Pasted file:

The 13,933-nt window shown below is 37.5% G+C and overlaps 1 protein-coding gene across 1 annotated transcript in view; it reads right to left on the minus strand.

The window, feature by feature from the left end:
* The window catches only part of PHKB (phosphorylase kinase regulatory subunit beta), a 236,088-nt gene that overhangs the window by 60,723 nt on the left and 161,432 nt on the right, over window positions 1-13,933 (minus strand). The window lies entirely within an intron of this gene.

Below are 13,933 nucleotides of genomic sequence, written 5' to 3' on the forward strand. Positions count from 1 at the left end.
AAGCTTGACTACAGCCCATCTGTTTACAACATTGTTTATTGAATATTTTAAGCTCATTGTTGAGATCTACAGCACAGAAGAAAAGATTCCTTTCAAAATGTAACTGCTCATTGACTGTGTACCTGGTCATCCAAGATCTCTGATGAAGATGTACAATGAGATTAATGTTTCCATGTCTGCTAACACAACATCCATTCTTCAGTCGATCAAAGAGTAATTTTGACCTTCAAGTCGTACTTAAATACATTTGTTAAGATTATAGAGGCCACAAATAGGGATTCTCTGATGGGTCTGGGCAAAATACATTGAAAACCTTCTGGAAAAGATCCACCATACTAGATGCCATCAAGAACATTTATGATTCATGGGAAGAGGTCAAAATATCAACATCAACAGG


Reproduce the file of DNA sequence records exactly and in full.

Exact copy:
The 13,933-nt window shown below is 37.5% G+C and overlaps 1 protein-coding gene across 1 annotated transcript in view; it reads right to left on the minus strand.

The window, feature by feature from the left end:
* The window catches only part of PHKB (phosphorylase kinase regulatory subunit beta), a 236,088-nt gene that overhangs the window by 60,723 nt on the left and 161,432 nt on the right, over window positions 1-13,933 (minus strand). The window lies entirely within an intron of this gene.

Below are 13,933 nucleotides of genomic sequence, written 5' to 3' on the forward strand. Positions count from 1 at the left end.
AAGCTTGACTACAGCCCATCTGTTTACAACATTGTTTATTGAATATTTTAAGCTCATTGTTGAGATCTACAGCACAGAAGAAAAGATTCCTTTCAAAATGTAACTGCTCATTGACTGTGTACCTGGTCATCCAAGATCTCTGATGAAGATGTACAATGAGATTAATGTTTCCATGTCTGCTAACACAACATCCATTCTTCAGTCGATCAAAGAGTAATTTTGACCTTCAAGTCGTACTTAAATACATTTGTTAAGATTATAGAGGCCACAAATAGGGATTCTCTGATGGGTCTGGGCAAAATACATTGAAAACCTTCTGGAAAAGATCCACCATACTAGATGCCATCAAGAACATTTATGATTCATGGGAAGAGGTCAAAATATCAACATCAACAGG